(Too hot to handle? It is not known if Malacanang would insist on this measure that has been criticized as having been tailored for the big tax evaders in town.)
- Lateral attrition system. This measure institutionalizes an attrition system for revenue-collection officials and employees, whereby incentives are granted to those who meet targets while sanctions are imposed on those who fail.
(Adopted, attrition is reportedly being implemented to put pressure on revenue officers to work hard to meet collection targets. Still, revenue collection has been lackluster.)
- Franchise tax on telecoms. This measure reimposes the franchise tax on telecom companies to enable government to share in the tremendous growth of the industry without significantly hurting the pockets of individuals or corporations. The additional revenues, estimated at P5 billion, can be used for important social services such as health and education.
(After telecom bigwigs lunched with President Arroyo, she announced that government would no longer tax their multibillion-peso windfall earnings. When telecoms, particularly cellphone giants, threatened to pass on to subscribers any windfall tax slapped on them, Malacanang retreated.)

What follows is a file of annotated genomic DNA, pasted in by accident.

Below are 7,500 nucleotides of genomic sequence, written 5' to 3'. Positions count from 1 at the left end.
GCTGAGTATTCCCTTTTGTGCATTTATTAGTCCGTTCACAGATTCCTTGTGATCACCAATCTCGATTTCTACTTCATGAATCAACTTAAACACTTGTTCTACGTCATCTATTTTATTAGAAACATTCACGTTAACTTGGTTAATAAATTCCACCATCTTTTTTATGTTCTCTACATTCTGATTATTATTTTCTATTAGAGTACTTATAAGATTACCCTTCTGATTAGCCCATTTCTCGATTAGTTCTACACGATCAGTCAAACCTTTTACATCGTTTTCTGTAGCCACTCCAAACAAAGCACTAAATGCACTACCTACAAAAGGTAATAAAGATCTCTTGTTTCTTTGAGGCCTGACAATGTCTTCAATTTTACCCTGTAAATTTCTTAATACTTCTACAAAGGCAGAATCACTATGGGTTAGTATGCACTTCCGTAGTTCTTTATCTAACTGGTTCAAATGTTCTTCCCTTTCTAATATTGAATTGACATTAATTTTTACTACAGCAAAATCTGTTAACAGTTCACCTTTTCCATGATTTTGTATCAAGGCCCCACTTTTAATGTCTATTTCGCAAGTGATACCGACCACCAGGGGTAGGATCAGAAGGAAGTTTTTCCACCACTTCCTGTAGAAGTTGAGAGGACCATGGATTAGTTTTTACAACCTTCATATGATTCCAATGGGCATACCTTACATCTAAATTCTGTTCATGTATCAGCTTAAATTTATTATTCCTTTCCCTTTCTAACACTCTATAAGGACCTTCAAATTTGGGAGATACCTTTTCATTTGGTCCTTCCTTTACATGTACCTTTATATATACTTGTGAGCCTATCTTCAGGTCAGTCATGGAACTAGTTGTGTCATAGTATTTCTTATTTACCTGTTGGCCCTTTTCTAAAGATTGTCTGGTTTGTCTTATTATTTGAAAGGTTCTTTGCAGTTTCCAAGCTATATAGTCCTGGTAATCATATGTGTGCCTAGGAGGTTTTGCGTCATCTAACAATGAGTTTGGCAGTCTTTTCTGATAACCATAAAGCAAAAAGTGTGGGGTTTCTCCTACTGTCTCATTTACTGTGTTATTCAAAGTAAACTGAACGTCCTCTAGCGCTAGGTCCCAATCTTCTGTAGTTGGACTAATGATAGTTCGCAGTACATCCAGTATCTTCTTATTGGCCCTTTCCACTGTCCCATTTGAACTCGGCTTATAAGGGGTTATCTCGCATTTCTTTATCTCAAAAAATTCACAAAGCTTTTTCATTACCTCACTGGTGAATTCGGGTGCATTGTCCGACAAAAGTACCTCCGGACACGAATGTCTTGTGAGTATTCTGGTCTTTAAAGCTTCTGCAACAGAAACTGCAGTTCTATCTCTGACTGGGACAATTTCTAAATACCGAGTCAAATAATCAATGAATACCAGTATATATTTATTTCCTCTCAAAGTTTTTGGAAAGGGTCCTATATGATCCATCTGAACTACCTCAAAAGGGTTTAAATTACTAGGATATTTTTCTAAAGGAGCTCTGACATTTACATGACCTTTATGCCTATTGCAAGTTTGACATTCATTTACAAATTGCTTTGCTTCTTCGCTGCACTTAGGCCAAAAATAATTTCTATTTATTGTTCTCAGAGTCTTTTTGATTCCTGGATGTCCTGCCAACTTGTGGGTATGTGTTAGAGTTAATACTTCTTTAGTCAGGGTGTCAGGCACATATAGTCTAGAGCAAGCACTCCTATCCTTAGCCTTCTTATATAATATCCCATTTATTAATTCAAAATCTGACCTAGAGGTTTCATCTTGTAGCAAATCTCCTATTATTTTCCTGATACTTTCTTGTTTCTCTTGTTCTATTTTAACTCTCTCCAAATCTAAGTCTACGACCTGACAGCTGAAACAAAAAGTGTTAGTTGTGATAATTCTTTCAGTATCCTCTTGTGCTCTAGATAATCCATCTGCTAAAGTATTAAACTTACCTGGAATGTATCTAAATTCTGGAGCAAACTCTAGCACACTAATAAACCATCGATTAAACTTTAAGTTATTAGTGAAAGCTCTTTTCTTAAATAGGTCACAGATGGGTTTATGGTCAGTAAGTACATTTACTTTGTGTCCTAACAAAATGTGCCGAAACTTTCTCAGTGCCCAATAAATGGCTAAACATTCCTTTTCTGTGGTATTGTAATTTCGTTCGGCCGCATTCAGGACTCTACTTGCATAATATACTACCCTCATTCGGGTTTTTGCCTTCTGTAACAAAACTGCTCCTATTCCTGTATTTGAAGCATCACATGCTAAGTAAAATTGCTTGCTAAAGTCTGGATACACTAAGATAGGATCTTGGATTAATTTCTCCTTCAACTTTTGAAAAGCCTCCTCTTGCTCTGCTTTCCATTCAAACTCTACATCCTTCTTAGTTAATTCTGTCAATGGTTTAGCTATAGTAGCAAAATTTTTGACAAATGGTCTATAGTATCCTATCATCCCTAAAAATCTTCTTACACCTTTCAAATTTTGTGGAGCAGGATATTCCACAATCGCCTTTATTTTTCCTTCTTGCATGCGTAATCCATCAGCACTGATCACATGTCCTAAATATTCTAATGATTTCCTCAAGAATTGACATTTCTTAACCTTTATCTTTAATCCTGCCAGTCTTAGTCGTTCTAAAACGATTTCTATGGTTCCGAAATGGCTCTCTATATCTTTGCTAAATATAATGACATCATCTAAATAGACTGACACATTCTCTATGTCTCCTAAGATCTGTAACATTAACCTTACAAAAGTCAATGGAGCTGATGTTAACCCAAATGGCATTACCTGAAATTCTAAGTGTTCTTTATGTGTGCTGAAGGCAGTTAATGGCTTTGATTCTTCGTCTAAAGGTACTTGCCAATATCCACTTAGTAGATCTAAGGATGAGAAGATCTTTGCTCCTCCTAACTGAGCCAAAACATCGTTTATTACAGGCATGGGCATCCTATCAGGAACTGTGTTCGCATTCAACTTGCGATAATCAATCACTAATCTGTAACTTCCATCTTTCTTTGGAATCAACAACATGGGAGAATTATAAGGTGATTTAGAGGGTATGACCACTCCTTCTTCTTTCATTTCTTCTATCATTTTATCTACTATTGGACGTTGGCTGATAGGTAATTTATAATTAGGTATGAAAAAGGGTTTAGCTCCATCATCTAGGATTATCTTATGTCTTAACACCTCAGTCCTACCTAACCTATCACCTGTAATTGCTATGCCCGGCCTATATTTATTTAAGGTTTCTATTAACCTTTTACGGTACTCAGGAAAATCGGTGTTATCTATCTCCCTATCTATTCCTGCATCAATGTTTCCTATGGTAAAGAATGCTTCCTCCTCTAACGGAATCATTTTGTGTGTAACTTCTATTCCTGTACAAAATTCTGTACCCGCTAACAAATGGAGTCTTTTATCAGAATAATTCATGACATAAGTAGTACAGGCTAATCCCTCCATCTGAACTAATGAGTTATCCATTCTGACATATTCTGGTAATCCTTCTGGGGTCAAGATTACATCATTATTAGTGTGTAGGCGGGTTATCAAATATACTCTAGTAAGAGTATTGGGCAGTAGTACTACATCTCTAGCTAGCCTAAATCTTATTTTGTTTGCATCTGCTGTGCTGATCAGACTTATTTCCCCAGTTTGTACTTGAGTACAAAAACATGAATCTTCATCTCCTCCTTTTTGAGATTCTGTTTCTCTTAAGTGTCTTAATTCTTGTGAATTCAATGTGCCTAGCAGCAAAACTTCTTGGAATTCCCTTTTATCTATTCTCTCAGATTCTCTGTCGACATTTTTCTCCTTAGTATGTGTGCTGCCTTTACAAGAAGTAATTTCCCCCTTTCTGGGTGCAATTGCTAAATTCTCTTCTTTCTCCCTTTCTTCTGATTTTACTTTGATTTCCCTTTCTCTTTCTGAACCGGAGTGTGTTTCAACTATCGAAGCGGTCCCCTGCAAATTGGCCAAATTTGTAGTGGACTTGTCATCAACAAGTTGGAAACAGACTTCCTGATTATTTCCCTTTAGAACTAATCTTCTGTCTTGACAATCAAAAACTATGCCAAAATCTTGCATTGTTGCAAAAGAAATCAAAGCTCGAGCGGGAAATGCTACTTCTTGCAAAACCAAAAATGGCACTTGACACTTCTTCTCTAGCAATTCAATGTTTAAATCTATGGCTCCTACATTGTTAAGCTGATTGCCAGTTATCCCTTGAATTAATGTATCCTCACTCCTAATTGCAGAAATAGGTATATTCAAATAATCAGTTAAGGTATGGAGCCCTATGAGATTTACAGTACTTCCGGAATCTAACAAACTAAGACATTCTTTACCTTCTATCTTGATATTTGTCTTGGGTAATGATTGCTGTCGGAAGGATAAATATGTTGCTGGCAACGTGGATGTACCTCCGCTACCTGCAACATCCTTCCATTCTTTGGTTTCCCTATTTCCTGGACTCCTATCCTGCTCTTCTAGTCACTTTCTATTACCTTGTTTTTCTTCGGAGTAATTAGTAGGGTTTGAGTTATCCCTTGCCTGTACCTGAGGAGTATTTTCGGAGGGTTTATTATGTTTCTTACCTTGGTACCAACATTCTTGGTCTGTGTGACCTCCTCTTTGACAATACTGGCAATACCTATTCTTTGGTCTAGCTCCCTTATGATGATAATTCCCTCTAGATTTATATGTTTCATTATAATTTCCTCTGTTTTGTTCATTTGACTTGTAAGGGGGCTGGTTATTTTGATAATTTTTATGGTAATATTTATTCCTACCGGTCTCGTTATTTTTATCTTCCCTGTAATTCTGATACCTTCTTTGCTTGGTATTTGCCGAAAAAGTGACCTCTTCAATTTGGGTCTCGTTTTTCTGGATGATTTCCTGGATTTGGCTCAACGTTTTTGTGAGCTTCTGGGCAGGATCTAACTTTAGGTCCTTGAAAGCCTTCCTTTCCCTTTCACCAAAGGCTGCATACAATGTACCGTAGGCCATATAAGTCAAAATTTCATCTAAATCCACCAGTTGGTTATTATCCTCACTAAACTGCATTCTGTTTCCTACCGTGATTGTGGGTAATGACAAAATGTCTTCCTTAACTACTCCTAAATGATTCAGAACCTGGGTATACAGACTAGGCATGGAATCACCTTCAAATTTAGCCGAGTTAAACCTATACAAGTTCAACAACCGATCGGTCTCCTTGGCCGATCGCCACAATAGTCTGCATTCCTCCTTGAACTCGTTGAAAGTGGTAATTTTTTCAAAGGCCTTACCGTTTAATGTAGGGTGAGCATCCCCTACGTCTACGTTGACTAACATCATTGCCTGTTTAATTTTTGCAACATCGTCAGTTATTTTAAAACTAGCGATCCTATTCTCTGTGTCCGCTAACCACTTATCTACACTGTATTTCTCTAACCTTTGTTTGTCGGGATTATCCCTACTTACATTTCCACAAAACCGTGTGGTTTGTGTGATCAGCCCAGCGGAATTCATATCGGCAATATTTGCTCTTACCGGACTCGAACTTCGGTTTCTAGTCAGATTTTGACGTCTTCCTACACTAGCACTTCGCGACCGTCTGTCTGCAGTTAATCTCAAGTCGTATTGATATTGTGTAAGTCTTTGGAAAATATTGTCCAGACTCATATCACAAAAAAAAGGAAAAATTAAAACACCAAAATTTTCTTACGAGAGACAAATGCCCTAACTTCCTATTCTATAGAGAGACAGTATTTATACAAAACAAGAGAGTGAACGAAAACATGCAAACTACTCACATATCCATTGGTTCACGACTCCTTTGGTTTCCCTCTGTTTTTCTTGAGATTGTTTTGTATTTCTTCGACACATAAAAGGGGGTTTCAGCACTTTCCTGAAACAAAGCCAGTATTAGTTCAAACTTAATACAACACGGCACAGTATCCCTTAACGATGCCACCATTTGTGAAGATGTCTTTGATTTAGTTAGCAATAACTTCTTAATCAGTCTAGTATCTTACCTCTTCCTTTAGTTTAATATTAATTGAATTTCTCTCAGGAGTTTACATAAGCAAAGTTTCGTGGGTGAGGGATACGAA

- Review of the VAT system. Pending a review of the entire VAT system, a two-step increase in the VAT rate increases it from the current 10 percent, which is one of the lowest in Asia, to a still relatively small 12 percent. We are aiming for a modest VAT-to-GDP ratio of 4 percent in 2005 and 5 percent in 2006.
(The VAT rate initially will be 10 percent to the consumer, with merchants allowed to retain or recover only 70 percent of the input VAT that they had paid. In January 2006, the 10 percent will be raised to 12 percent. Since consumers and not businessmen are the VAT targets, the tax law passed easily.)
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TRIUMVIRATE: As expected, my proposal last Tuesday for President Arroyo to convince the three living past presidents to form a consultative council to advise her on how to save the country met with more opposition than approval from readers.
I said when I broached the idea: “Immediately, I can see that the idea will be opposed by Arroyo loyalists who want the whole cake to themselves, and by opposition elements who might have started to have delusions that victory — meaning their return to power — is at hand.”
Some of those who laughed at the idea asked what wisdom as in “collective wisdom” could be expected from you-know-who. Others said that the trio would never strip themselves of their personal ambition and political agenda even for the sake of the country.
It would be interesting to hear directly the thoughts on the matter of President Arroyo and of her predecessors Cory C. Aquino, Fidel V. Ramos and Joseph E. Estrada.